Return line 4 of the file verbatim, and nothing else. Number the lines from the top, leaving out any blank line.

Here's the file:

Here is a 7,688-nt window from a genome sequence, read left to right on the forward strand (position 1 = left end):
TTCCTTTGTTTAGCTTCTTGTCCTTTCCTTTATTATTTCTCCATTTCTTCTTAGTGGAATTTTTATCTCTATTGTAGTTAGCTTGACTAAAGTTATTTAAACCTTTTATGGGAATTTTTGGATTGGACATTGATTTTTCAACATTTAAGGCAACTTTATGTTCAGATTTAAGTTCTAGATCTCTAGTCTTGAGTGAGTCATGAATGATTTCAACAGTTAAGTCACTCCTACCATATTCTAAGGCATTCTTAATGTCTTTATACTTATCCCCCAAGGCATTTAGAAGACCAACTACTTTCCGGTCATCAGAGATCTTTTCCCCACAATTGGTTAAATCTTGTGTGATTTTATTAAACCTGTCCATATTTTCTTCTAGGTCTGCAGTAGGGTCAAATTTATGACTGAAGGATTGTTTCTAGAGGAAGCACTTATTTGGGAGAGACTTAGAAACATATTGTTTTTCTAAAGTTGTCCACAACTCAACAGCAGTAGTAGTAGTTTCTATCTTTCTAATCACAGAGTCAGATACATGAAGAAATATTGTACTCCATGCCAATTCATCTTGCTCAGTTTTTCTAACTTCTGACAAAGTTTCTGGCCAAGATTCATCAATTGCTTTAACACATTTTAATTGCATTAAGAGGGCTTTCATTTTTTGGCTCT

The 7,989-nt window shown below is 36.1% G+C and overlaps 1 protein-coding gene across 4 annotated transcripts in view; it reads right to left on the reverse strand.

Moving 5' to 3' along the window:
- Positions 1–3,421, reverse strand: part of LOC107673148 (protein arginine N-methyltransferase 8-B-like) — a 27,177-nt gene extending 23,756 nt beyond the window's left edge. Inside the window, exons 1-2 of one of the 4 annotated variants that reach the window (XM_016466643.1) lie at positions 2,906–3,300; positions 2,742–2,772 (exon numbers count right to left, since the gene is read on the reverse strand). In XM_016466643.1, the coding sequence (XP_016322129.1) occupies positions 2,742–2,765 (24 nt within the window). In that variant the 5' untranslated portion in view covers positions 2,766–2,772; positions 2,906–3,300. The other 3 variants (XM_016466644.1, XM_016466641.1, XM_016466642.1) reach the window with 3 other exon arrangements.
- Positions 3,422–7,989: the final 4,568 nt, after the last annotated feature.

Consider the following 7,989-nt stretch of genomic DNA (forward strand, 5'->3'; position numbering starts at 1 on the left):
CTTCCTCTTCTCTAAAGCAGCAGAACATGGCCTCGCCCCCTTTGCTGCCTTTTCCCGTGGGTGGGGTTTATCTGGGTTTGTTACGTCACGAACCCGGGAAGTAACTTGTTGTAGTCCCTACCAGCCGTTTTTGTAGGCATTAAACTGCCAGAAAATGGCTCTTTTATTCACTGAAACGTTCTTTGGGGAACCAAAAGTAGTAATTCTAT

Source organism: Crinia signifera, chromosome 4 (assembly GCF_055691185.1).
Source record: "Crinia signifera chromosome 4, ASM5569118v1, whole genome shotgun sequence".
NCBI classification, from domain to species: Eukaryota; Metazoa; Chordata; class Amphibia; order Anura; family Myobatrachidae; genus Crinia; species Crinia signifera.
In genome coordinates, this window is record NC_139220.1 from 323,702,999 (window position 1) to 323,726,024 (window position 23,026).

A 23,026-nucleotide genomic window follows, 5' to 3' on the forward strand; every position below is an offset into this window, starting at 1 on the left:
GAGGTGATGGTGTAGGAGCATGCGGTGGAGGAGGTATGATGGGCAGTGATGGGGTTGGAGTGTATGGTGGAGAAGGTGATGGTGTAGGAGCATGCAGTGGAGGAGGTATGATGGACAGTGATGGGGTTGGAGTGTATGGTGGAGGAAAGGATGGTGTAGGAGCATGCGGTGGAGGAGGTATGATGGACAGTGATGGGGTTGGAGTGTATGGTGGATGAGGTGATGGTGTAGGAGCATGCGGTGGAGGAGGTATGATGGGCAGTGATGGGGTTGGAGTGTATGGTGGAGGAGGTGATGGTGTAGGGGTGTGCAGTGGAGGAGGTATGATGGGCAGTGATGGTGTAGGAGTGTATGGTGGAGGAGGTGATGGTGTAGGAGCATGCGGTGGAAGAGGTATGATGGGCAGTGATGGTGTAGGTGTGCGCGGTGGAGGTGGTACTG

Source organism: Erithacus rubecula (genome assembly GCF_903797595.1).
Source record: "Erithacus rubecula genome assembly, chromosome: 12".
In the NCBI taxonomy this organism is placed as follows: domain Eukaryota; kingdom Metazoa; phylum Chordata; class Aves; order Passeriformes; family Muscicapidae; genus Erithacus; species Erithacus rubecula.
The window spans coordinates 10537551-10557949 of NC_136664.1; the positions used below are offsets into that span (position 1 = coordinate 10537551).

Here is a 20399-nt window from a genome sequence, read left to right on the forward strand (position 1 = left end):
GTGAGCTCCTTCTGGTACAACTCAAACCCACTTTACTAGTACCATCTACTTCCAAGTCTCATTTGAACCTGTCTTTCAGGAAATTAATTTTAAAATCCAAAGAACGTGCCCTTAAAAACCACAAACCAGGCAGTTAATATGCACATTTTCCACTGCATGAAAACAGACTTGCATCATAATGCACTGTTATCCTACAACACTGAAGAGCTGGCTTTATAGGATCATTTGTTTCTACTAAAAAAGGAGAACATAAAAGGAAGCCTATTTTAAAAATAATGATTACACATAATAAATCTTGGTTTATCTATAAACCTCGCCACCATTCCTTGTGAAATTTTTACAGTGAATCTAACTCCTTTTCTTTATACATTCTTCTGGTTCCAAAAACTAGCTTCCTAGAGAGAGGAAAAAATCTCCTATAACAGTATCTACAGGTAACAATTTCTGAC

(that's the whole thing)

Moving 5' to 3' along the window: